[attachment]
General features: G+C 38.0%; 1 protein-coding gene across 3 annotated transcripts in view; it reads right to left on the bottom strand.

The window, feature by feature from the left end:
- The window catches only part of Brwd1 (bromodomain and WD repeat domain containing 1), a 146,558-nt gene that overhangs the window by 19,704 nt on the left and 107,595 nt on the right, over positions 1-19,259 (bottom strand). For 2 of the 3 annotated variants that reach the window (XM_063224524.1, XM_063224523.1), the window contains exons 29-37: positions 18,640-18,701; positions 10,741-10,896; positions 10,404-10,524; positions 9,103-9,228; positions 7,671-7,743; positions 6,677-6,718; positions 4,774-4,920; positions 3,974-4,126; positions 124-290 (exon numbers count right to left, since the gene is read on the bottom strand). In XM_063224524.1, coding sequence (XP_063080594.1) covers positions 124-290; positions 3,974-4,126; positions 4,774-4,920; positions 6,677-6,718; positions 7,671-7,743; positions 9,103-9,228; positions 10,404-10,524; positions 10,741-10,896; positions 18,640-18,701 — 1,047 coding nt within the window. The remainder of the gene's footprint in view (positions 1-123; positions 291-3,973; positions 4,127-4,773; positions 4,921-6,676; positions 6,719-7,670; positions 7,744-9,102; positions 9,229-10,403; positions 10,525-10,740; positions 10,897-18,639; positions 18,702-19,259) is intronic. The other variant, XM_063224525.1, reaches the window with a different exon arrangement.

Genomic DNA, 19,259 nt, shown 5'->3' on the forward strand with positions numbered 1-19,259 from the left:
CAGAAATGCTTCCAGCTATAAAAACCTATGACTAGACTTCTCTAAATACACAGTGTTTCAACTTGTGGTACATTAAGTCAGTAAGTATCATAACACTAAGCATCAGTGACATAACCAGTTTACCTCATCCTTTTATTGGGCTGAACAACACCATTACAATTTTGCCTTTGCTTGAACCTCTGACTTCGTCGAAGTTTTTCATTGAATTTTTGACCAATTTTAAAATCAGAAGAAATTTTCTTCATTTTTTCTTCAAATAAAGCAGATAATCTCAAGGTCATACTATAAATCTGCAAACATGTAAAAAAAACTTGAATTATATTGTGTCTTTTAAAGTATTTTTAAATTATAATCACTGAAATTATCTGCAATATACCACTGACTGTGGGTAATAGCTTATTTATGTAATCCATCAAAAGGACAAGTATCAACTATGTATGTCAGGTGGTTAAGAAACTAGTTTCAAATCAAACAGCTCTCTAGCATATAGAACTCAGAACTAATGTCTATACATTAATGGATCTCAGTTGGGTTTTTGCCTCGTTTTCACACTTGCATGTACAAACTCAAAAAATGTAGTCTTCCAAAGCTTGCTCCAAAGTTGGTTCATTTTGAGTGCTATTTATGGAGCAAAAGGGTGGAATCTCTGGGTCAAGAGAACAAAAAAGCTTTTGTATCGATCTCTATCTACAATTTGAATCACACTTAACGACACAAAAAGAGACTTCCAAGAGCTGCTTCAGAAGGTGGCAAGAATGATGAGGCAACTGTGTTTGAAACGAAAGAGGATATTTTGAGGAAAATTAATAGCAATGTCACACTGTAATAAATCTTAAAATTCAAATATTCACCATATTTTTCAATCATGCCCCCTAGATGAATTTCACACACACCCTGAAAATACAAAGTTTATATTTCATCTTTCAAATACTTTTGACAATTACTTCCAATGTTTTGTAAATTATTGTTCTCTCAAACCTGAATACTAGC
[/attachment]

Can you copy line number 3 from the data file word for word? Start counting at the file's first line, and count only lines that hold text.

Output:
- The window catches only part of Brwd1 (bromodomain and WD repeat domain containing 1), a 146,558-nt gene that overhangs the window by 19,704 nt on the left and 107,595 nt on the right, over positions 1-19,259 (bottom strand). For 2 of the 3 annotated variants that reach the window (XM_063224524.1, XM_063224523.1), the window contains exons 29-37: positions 18,640-18,701; positions 10,741-10,896; positions 10,404-10,524; positions 9,103-9,228; positions 7,671-7,743; positions 6,677-6,718; positions 4,774-4,920; positions 3,974-4,126; positions 124-290 (exon numbers count right to left, since the gene is read on the bottom strand). In XM_063224524.1, coding sequence (XP_063080594.1) covers positions 124-290; positions 3,974-4,126; positions 4,774-4,920; positions 6,677-6,718; positions 7,671-7,743; positions 9,103-9,228; positions 10,404-10,524; positions 10,741-10,896; positions 18,640-18,701 — 1,047 coding nt within the window. The remainder of the gene's footprint in view (positions 1-123; positions 291-3,973; positions 4,127-4,773; positions 4,921-6,676; positions 6,719-7,670; positions 7,744-9,102; positions 9,229-10,403; positions 10,525-10,740; positions 10,897-18,639; positions 18,702-19,259) is intronic. The other variant, XM_063224525.1, reaches the window with a different exon arrangement.